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Shares of Hewlett-Packard (NYSE: HPQ ) were down more than 20% yesterday, 10 months after I told investors to short the stock. Thursday night, the world's top computer maker reduced guidance and announced plans to exit the PC and mobile-device business.
"Mark Hurd is the lucky one. If you're buying shares of [HP] right now, you're unlikely to escape losses owning this scream-worthy stock," I wrote in profiling the stock for our annual Halloween special. Shares of HP have underperformed the market by more than 40% since.
I'd love to have been wrong about this. Good people are going to get hurt. Talented men and women will lose jobs. Investors will lose savings as HP loses face. Almost no one gains from this. Except, of course, for Apple (Nasdaq: AAPL ) .
The remains of HP's days as a PC company
More on all that in a minute. First, let's review the numbers. Revenue rose 1% to $31.2 billion in HP's fiscal third quarter, about in line with estimates, while non-GAAP earnings rose 2% to $1.10 a share. Analysts had been expecting $1.09 a share of adjusted earnings. That's the good news. The bad? HP reduced guidance for both the fourth quarter and full year.
In Q4, management expects $1.12 to $1.16 in adjusted earnings on $32.1 to $32.5 billion in revenue. For all of 2011, HP expects $4.82 to $4.86 in adjusted profit on $127.2 billion to $127.6 billion in revenue.
Neither estimate came close to meeting Wall Street's projections. Analysts had been calling for $1.31 a share in Q4 profit on $34.04 billion in revenue and $5.01 a share in full-year earnings on $129.15 billion in revenue, according to data compiled by Yahoo! Finance.
Sagging sales for the PC and devices group -- the division HP calls "Personal Systems" -- was at least partially to blame. Revenue from that unit fell 3%. Consumer Client revenue declined 17%, most likely because of the rise of the iPad and iPhone. Or at least that's how CEO Leo Apotheker made it sound in his comments to analysts during the earnings call.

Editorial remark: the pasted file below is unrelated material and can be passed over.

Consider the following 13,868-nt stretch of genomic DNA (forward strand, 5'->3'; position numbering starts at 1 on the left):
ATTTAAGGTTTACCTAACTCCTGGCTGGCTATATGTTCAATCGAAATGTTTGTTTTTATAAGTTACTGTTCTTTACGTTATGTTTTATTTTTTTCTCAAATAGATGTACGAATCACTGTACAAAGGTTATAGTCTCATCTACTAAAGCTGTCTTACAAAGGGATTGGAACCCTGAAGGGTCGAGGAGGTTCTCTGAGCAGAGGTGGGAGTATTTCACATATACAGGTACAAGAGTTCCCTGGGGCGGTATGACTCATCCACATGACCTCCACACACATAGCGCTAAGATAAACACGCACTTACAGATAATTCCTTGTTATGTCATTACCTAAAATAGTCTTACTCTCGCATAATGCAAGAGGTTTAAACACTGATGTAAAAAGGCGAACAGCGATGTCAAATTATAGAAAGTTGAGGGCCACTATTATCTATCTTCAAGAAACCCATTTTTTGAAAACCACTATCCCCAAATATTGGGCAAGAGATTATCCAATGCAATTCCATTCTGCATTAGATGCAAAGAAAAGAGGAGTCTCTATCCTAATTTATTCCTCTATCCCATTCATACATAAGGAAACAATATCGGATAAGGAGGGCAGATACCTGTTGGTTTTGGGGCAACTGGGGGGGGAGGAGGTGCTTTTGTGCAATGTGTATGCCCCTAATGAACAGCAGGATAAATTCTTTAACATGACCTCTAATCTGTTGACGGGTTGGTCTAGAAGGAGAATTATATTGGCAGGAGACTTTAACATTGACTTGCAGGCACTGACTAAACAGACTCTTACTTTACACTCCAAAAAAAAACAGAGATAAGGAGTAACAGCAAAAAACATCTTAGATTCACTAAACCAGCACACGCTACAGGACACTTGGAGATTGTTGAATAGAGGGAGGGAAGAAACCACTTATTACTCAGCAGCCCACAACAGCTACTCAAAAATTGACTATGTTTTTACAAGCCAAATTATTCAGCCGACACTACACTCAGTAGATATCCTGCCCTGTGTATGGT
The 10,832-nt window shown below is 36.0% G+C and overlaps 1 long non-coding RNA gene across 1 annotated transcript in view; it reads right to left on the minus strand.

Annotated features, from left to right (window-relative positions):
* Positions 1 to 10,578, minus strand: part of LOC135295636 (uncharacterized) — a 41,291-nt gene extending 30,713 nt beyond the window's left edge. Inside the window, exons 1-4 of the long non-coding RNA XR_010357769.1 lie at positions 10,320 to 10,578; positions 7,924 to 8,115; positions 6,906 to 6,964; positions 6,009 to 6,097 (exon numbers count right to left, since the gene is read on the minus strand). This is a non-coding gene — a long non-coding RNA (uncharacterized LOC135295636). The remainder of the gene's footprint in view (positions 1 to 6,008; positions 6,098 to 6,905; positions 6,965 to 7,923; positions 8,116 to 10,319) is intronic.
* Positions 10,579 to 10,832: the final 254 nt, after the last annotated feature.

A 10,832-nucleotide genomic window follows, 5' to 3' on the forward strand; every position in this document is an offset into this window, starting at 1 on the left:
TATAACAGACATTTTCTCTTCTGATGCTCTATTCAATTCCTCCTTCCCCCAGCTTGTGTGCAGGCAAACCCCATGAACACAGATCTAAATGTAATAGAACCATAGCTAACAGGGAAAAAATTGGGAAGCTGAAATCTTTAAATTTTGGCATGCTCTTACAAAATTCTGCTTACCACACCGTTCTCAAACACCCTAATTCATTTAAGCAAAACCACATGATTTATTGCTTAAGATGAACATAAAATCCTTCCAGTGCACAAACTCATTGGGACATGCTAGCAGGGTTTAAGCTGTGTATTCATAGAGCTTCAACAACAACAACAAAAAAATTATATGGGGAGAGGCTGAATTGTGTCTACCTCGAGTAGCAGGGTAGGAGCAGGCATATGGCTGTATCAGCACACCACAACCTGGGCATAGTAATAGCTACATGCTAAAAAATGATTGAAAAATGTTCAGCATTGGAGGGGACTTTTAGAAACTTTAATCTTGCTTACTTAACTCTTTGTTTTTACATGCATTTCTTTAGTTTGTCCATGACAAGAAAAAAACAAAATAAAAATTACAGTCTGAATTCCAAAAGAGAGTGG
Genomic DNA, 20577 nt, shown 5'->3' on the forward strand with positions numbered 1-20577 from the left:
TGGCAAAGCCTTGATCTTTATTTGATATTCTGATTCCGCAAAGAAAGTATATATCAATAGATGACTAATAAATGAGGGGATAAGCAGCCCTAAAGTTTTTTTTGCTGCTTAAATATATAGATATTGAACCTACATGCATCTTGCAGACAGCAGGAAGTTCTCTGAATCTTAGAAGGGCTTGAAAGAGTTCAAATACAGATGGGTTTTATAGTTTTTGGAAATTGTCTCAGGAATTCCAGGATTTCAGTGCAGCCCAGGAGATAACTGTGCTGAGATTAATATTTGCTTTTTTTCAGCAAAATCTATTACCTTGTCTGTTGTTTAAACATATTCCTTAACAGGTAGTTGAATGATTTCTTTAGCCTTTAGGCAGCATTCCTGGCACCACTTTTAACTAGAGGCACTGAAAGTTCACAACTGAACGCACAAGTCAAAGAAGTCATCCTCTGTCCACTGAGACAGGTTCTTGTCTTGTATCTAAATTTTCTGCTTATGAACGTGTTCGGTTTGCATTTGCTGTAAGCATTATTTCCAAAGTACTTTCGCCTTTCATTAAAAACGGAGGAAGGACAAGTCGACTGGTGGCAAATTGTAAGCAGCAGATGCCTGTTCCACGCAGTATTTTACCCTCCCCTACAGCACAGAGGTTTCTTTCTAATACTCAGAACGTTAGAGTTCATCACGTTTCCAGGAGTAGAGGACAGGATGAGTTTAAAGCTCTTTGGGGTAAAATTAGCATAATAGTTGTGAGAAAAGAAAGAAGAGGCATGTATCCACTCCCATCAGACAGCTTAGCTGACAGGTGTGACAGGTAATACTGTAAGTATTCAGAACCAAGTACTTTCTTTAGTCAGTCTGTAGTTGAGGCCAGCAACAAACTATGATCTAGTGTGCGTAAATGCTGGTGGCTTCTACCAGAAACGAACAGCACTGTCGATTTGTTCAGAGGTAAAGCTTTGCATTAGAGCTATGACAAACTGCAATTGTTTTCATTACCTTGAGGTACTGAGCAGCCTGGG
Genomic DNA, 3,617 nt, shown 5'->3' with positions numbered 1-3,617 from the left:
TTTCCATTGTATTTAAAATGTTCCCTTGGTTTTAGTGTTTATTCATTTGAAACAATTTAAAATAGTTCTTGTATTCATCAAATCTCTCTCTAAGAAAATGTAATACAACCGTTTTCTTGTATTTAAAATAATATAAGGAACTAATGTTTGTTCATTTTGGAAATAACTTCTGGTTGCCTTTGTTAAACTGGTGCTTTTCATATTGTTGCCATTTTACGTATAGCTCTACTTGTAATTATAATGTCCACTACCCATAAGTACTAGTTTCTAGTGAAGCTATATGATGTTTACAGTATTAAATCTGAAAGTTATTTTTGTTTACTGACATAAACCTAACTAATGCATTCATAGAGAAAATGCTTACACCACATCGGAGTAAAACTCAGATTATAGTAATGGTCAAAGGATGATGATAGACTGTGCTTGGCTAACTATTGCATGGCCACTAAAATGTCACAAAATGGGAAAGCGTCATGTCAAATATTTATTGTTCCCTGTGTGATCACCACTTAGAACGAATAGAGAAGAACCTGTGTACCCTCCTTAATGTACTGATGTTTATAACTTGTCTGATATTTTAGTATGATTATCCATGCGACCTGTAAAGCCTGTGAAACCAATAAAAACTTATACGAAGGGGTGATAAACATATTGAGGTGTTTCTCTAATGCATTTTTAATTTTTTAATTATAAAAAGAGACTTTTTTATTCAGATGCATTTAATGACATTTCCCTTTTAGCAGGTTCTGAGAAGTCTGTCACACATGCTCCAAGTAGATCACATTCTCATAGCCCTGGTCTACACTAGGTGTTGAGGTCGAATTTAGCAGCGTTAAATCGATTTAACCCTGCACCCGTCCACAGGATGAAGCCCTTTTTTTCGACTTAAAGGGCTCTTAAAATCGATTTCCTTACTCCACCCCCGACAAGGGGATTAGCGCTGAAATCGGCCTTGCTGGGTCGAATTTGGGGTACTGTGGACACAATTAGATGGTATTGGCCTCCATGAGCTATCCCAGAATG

"Secular trends impacting our PSG business as consumers are changing the use of the PC. The tablet effect is real, and sales of the TouchPad are not meeting our expectations," he said. Right. Secular trends such as Apple's sales of 5 million more iPhones than anyone expected last quarter.
Apotheker would go on to explain how a sale of Personal Systems assets -- including the WebOS platform acquired from Palm and the entire PC business -- would help to sharpen HP's focus on the cloud and technologies for accessing services from "any type of device."
HP's post-PC era
Why not just rename HP after Apotheker's former employer, SAP (NYSE: SAP ) ? We could call it HP-SAP. Or SAP Enterprise. Either way, in exiting the consumer business, Apotheker is returning to his roots -- and aiming for Oracle (Nasdaq: ORCL ) and IBM (NYSE: IBM ) in the process.
Again, consider Apotheker's own comments. Enabling access to any type of device means selling servers, storage, database technology, management software, and (as I'm sure Apotheker would hope) more than a dollop of professional services. HP offers all this and more today, and it plans to further beef up its back-office offerings with a $10.25 billion bid for Autonomy, a U.K.-based provider of software for optimizing data infrastructures.
When HP bid for Palm last April, I called it one of the worst deals I'd ever seen. In October, I predicted that HP's inability to glean value from the acquisition would take a toll on shareholders. The company had become a corporate zombie, I contended, eating brains for no other reason than to eat brains. Today we're seeing the effects of its indigestion.
To be fair, Apotheker is probably right to solicit bids for WebOS and Palm. A recent rush to acquire patents could value Palm's own intellectual property at a multiple to the $1.2 billion HP paid. Consider Google (Nasdaq: GOOG ) , which has committed what amounts to an $8 billion premium (over book value) for access to Motorola Mobility's patents.
Yet there's a huge difference between selling off underperforming assets and cultivating high-performing assets in the sort of competitive environment in which HP operates. The former is a guarantee; the latter anything but. Or as Apotheker put it during the company's earnings call:
The transformation we are undertaking will take several quarters to fully resolve. I don't take this action lightly. I know our investors don't like being in this position, and neither do I. I feel their pain. But as CEO, I believe in transparency about what we are facing and be clear on the decisive things we are doing now about it.
There you have it. Zombie HP may be dead, but the nightmare is just beginning. Do you agree? Disagree? Weigh in using the comments box below. And if you're in the mood for more stock ideas, try this free video. You'll walk away with a better understanding of the cloud-computing revolution that HP is hoping to profit from, as well as a winning pick from our Motley Fool Rule Breakers scorecard. Start watching now -- it's 100% free!